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Wallace100

June 13, 2013
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Dates and times: Every day, 1 July - 23 November, 10.00-17.50 (last admission 17.30)

 

This summer, take time to uncover the extraordinary adventures of Alfred Russel Wallace in a new family friendly trail at the Natural History Museum. Running from Monday 1 July, the Wallace Discovery Trail celebrates his role as the co-discoverer of evolution by natural selection, with Charles Darwin. The free trail is part of our Wallace100 celebrations, a series of activities commemorating the centenary of Wallace’s death.

 

Wallace was a British naturalist and explorer who collected more than 100,000 specimens on several epic journeys and discovered over 5,000 new species to science. His observations and notes on animal diversity in the Amazon and southeast Asia helped him discover evolution by natural selection independently of Darwin.

 

Follow the trail through the Museum’s iconic building, from the Central Hall to the spirit collection, to discover some of Wallace’s most important specimens and retrace his journey around the world.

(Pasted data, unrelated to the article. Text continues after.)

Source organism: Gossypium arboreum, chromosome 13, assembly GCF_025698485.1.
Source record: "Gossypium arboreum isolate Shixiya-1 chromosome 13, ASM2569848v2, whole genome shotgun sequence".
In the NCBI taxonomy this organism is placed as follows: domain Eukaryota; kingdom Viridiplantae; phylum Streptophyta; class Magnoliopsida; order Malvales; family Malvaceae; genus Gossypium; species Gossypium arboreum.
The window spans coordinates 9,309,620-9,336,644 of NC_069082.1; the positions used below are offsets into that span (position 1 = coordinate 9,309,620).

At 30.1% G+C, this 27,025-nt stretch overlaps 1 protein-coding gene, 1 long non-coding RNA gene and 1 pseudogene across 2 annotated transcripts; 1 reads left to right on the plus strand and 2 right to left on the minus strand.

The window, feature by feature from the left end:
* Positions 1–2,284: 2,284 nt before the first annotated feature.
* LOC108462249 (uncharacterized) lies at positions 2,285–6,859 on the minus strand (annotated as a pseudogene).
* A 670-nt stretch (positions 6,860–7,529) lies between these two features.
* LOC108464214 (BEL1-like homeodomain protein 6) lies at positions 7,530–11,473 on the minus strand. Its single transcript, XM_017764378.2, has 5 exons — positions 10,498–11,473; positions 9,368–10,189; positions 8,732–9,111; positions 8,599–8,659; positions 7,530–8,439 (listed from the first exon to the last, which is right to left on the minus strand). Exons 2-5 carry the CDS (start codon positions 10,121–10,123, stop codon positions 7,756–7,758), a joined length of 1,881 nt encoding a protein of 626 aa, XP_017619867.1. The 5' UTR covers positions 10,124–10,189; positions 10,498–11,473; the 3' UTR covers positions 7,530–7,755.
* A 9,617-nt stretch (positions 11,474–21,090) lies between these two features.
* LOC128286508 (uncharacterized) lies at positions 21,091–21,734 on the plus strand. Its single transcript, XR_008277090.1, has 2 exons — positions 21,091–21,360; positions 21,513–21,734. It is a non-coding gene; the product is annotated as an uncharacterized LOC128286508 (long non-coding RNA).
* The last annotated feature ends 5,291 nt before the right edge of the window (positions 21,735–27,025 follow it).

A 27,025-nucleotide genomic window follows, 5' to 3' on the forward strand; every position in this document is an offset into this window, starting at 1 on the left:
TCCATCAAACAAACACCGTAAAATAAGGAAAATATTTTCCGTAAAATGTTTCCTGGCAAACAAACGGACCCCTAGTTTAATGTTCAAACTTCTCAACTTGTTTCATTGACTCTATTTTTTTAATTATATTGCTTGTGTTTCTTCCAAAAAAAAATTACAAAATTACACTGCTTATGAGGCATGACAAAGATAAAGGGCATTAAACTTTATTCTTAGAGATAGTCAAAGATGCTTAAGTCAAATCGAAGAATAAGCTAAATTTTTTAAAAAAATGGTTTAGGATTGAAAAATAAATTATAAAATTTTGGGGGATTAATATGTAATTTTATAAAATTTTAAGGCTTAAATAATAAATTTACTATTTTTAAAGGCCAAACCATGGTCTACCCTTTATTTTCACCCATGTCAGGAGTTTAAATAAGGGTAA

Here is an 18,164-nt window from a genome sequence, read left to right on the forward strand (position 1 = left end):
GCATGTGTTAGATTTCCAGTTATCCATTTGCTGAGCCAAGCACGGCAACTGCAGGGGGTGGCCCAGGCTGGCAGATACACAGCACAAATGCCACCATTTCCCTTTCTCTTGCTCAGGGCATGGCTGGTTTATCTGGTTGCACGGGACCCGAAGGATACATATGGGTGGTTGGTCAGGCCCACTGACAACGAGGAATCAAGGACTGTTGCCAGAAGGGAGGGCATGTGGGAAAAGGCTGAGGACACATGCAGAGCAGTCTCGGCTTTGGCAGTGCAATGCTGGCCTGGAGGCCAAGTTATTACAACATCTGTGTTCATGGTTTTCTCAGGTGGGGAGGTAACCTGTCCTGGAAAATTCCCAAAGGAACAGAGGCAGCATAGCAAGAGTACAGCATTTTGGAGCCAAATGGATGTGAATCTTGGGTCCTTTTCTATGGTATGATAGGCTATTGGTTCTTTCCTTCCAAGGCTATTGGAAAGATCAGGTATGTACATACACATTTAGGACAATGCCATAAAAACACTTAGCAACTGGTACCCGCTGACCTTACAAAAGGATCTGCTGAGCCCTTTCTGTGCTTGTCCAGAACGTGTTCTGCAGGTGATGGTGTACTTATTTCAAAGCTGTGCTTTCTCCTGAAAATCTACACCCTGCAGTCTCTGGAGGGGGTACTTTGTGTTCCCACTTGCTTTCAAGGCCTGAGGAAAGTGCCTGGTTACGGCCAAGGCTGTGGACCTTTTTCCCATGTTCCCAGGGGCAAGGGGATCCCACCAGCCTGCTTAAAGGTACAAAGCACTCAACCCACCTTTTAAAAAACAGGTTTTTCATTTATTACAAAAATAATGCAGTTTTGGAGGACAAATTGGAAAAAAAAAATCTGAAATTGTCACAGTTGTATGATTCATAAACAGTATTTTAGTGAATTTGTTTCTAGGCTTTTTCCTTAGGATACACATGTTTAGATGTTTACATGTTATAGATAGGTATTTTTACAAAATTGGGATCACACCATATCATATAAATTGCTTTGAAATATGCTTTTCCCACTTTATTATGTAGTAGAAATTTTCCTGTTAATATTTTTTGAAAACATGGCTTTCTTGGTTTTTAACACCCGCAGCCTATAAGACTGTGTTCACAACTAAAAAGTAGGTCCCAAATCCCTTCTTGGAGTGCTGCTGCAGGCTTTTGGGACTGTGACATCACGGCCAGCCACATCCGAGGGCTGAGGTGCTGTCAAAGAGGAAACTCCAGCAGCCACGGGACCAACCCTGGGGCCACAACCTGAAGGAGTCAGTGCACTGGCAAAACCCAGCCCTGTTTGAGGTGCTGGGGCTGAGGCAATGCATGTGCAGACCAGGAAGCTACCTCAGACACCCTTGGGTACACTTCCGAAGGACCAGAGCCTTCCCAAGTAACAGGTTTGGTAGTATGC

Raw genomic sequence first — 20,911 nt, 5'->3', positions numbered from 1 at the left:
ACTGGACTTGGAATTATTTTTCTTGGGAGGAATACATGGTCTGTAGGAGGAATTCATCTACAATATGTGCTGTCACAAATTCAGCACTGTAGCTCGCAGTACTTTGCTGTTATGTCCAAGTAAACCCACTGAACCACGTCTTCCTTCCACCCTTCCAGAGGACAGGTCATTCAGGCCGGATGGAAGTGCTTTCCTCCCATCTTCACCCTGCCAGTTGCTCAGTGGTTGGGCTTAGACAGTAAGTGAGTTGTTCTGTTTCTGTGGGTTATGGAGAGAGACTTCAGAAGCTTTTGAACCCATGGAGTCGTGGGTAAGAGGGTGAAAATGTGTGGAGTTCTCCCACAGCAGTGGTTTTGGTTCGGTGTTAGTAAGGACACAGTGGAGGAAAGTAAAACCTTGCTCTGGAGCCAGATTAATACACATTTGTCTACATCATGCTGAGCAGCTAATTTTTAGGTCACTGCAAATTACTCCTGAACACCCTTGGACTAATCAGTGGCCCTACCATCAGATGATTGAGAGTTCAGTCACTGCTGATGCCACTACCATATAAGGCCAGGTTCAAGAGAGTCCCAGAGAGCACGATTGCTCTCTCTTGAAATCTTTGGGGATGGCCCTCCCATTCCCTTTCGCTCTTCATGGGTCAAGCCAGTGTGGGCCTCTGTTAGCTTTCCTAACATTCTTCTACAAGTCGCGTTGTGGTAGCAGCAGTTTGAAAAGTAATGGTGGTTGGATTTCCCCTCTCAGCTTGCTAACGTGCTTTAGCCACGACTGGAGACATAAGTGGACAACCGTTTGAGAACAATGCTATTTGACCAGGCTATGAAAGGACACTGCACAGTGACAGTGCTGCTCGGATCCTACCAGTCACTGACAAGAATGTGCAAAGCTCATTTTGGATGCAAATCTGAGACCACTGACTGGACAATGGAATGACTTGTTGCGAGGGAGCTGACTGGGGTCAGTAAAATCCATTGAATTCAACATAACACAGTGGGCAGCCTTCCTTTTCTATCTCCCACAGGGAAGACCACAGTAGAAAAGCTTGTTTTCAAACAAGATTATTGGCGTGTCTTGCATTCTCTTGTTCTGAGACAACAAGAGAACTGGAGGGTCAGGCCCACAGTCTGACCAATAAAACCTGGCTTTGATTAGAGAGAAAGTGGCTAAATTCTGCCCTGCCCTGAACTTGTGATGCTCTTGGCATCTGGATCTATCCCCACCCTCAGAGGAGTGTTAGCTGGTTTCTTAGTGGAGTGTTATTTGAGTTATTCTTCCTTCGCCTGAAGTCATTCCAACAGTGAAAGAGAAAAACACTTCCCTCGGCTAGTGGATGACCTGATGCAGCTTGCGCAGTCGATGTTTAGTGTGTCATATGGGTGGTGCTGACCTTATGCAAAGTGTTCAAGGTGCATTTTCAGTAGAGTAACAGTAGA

The trail includes many items that have never been on public display before, revealing highlights from Wallace’s life and work:

 

  • exotic birds, reptiles and insects he collected, among them toucans and birds of paradise
  • his watercolours and drawings
  • tools of his trade, such as his telescope and sextant
  • a portrait, unveiled earlier this year by comedian and Wallace-enthusiast Bill Bailey
  • an adult orang-utan, probably the largest of all the specimens he collected

 

Dr George Beccaloni, curator at the Natural History Museum and expert on Wallace says:

 

‘This trail explores Wallace’s extraordinary adventures in South America and southeast Asia, in his quest to understand how life on Earth evolved. His travels were funded by the sale of animal specimens he collected, and a selection of some of the most spectacular of these will be on display. Wallace achieved his goal and discovered the process of evolution by natural selection while in Indonesia in 1858, a scientific breakthrough that is considered to be one of the most important ever made by anyone. Although Wallace was one of the most famous scientists of his era, he has largely been forgotten. This trail will help to remind people of his extraordinary life and many great achievements.’